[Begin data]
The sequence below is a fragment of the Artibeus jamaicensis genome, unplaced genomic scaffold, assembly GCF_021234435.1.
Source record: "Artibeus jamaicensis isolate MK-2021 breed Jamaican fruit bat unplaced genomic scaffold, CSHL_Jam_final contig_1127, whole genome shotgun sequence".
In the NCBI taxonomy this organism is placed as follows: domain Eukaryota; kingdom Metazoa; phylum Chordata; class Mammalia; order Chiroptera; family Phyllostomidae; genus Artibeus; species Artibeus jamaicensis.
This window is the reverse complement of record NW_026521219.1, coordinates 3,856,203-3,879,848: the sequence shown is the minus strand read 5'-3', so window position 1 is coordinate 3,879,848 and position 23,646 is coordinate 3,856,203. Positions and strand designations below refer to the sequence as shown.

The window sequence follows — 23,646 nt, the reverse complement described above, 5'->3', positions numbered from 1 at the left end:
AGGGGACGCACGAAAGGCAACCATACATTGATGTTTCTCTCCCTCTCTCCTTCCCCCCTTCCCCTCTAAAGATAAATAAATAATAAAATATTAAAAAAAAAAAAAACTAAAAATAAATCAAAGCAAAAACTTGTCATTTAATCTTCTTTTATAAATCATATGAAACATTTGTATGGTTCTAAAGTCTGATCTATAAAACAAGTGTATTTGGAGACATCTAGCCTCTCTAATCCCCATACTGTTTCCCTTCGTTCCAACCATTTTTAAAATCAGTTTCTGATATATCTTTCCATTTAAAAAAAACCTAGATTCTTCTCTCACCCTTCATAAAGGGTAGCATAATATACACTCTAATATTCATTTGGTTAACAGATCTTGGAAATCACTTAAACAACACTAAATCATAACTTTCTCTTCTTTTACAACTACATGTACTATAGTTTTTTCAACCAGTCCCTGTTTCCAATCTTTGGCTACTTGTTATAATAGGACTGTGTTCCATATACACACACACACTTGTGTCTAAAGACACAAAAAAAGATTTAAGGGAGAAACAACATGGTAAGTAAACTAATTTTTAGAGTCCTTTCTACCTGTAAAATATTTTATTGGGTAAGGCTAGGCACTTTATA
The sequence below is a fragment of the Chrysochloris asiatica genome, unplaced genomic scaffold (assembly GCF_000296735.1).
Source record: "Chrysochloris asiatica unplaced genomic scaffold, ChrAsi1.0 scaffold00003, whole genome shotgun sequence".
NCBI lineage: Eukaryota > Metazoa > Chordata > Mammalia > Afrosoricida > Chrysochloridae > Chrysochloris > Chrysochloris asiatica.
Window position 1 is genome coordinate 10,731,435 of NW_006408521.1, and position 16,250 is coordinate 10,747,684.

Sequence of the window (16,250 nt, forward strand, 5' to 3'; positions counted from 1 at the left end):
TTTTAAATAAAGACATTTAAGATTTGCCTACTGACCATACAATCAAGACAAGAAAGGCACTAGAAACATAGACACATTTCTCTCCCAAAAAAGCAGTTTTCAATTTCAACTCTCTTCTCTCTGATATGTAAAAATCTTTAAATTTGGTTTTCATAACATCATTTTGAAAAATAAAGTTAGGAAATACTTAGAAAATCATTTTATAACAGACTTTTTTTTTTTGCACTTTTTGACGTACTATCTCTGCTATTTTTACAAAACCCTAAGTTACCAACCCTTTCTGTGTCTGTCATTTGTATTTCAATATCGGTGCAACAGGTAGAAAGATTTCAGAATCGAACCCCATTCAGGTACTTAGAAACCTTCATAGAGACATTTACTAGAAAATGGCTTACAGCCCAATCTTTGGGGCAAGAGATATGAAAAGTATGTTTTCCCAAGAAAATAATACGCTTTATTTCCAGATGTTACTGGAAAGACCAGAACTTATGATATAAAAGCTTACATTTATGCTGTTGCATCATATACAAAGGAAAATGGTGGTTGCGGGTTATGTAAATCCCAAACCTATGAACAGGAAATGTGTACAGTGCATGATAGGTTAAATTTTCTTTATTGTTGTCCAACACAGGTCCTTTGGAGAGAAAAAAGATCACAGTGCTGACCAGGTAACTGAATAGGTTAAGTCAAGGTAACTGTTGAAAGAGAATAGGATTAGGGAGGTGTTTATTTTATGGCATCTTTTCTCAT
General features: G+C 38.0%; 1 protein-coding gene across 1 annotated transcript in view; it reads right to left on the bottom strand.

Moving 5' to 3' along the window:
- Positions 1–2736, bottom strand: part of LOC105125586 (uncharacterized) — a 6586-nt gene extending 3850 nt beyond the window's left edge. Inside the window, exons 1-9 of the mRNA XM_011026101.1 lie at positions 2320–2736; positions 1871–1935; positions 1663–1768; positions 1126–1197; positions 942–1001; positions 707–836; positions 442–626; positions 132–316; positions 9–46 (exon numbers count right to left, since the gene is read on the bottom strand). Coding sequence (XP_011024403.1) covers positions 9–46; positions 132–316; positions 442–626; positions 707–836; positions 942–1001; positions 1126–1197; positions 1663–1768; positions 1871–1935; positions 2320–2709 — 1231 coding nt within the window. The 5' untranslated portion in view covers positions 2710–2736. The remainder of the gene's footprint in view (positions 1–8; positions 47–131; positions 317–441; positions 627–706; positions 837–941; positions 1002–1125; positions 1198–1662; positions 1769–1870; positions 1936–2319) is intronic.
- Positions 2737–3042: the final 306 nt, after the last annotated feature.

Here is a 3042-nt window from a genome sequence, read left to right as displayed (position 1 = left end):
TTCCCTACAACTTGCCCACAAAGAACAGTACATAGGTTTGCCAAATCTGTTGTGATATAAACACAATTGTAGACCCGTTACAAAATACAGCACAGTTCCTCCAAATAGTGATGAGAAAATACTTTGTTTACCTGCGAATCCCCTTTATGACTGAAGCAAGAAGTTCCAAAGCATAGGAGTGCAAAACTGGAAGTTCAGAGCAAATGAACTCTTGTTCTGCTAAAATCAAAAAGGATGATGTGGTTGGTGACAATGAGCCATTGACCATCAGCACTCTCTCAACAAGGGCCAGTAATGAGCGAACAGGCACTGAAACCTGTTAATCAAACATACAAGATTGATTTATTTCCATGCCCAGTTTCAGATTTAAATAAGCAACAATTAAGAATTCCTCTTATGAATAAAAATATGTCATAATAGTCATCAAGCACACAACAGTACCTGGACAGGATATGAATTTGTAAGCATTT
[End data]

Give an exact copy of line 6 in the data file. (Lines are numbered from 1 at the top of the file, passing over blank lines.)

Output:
AGGGGACGCACGAAAGGCAACCATACATTGATGTTTCTCTCCCTCTCTCCTTCCCCCCTTCCCCTCTAAAGATAAATAAATAATAAAATATTAAAAAAAAAAAAAACTAAAAATAAATCAAAGCAAAAACTTGTCATTTAATCTTCTTTTATAAATCATATGAAACATTTGTATGGTTCTAAAGTCTGATCTATAAAACAAGTGTATTTGGAGACATCTAGCCTCTCTAATCCCCATACTGTTTCCCTTCGTTCCAACCATTTTTAAAATCAGTTTCTGATATATCTTTCCATTTAAAAAAAACCTAGATTCTTCTCTCACCCTTCATAAAGGGTAGCATAATATACACTCTAATATTCATTTGGTTAACAGATCTTGGAAATCACTTAAACAACACTAAATCATAACTTTCTCTTCTTTTACAACTACATGTACTATAGTTTTTTCAACCAGTCCCTGTTTCCAATCTTTGGCTACTTGTTATAATAGGACTGTGTTCCATATACACACACACACTTGTGTCTAAAGACACAAAAAAAGATTTAAGGGAGAAACAACATGGTAAGTAAACTAATTTTTAGAGTCCTTTCTACCTGTAAAATATTTTATTGGGTAAGGCTAGGCACTTTATA